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What are CAPI, CATI and CAWI? PDF Print E-mail
Written by DJS Research Ltd.   
22 Jul 2008
CAPI, CATI and CAWI, as explained by DJS Research Ltd.

CAPI (Computer-assisted personal interviewing)

Computer-assisted face to face interview.
The interviewer uses his laptop screen to read the questions to pose and inputs the responses.

All types of questions can be used.
Material can be shown to the respondent.

Strong geographical constraint. The CAPI is more adapted to reduced geographical areas.
Heavy cost.

CATI (Computer-assisted telephones interviewing)

The interviewer asks questions by telephone and records answers on a computer. CATI automates the interviewees calls, the recall in case of absence and checks quota.

No geographical constraint: CATI applies well to the broad geopgraphic zones.
Technical reliability.

Some target cannot be reached by CATI.
No visualization possibility.
Certain sensitive subjects must be avoided

CAWI (Computer Aided Web Interviewing)

The CAWI questionnaire appears in the browser as a web-page that respondents can reach in different ways depending on the sample design. The computerized environment enables great logical intricacy in the interviewing process. Filtering and the implementation of logical relationships happen in the background, out of sight, and only the questions to answer appear on the screen. The answers for the questionnaire get immediately to the main server so the data collection and the results can be tracked continuously. Even multimedia materials (pictures, audio or music files) can be integrated into the questionnaire.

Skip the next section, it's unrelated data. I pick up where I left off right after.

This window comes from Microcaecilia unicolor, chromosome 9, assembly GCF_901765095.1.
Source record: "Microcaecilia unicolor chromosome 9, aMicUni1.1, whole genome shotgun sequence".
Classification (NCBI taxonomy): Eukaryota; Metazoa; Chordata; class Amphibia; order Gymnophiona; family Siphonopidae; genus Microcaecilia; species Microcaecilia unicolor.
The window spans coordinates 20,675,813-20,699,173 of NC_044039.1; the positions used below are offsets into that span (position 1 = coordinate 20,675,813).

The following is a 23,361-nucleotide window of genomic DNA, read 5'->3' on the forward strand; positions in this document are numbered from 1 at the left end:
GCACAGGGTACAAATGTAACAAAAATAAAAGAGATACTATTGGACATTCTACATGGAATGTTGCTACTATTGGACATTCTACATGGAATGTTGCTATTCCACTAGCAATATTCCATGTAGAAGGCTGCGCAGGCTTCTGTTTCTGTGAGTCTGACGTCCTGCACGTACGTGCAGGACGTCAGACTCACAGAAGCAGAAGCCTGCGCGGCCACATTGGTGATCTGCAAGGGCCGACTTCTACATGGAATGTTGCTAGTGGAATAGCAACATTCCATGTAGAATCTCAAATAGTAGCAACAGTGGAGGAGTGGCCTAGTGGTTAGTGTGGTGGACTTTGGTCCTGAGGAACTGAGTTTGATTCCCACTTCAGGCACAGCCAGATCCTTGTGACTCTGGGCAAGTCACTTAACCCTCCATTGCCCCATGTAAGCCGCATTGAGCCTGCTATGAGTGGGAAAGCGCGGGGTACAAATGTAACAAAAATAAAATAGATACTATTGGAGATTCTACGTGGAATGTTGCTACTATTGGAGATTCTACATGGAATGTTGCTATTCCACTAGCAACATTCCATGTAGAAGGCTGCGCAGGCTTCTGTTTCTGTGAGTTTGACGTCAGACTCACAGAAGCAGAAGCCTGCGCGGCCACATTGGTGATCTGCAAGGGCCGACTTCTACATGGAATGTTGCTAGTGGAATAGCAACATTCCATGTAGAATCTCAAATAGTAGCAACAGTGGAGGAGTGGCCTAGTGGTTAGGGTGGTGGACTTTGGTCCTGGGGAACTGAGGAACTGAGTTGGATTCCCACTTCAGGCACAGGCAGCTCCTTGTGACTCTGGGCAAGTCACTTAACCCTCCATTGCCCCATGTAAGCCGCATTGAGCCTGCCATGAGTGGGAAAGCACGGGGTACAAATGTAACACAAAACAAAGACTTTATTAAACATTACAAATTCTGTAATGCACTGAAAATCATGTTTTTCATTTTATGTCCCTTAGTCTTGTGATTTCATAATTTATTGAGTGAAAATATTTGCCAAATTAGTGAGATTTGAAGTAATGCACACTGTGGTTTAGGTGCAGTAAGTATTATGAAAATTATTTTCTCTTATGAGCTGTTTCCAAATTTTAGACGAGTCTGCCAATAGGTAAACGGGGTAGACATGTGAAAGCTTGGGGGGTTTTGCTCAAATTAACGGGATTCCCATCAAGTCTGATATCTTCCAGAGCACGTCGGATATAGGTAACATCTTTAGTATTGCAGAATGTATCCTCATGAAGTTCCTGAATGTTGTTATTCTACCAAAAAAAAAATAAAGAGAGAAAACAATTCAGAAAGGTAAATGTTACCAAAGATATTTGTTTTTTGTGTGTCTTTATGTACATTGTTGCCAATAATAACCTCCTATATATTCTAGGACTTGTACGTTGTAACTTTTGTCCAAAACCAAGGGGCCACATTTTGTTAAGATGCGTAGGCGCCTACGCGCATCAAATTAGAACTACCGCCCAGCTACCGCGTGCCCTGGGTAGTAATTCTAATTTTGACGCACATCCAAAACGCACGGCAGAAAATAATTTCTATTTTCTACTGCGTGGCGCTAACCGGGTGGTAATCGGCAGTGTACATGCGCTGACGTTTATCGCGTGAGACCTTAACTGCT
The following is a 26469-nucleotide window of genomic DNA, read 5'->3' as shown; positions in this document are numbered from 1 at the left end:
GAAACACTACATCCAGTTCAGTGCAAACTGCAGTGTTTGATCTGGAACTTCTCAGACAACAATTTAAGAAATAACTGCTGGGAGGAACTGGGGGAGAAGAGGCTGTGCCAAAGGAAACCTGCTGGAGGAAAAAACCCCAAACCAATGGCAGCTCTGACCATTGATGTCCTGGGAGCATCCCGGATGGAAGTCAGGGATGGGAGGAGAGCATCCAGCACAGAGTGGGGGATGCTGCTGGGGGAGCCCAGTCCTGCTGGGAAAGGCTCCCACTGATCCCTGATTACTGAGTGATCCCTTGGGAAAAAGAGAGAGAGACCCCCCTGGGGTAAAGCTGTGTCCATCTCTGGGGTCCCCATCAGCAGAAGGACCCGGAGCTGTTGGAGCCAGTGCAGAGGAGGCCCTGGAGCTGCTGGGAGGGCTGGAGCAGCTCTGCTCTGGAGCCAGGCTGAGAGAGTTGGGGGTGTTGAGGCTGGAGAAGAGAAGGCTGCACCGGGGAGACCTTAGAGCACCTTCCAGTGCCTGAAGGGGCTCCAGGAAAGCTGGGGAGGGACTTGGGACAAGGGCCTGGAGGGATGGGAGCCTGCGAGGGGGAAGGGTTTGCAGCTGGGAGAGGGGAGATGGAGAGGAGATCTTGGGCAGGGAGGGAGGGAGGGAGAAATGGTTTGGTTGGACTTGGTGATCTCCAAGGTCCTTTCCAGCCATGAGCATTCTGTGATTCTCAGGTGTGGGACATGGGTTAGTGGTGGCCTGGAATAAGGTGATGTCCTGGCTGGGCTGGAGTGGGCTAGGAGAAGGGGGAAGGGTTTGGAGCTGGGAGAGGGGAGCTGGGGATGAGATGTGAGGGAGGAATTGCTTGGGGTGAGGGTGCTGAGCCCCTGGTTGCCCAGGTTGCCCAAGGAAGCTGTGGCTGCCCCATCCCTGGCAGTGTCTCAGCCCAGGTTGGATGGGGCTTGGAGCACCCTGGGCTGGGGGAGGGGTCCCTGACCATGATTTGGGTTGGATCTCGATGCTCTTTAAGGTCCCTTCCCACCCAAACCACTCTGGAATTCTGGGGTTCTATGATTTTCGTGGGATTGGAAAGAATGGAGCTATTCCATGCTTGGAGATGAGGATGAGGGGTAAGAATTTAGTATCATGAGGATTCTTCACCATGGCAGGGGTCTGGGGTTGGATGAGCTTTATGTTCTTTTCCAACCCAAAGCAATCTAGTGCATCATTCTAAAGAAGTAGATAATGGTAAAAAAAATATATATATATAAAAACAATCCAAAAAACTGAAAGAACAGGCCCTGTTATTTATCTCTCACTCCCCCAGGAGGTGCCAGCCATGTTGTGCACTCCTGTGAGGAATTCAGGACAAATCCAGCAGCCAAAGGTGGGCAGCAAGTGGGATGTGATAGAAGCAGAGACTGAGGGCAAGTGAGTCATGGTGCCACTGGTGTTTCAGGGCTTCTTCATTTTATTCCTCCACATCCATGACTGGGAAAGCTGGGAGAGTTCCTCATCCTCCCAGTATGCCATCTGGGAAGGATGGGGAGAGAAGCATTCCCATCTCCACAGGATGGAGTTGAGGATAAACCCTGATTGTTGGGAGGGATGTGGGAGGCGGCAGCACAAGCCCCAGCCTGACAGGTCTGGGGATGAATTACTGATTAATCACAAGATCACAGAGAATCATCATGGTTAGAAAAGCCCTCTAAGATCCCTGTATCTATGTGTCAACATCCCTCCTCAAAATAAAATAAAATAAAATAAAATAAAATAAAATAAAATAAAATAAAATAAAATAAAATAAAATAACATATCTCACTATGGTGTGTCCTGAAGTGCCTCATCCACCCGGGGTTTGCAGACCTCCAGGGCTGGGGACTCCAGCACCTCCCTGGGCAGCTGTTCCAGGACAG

There are no print, interviewer and data input costs.
The collection time is reduced and there is no input time. Real time processing. Real time data follow-up.
Better access to certain targets (Net surfers, working population…). No geographical constraint. CAWI is well adapted to broad geographical areas.
Suppression of skews due to the interviewer and input errors. The respondents have all the time they want to answer the questionnaire.

The target is not representative of the national population, the Internet equipment rate of households being 57% in the UK for instance. Senior citizens are poorly represented. Difficulty to check the validity of answers and the respondent identity.

Professionalisation and spontaneous self-recruitment of certain panelists.
Facility to quit the questionnaire.
Obligation to protect the data.

To see further information please visit DJS Research by clicking here: Market Research UK
Last Updated ( 08 Jan 2015 )
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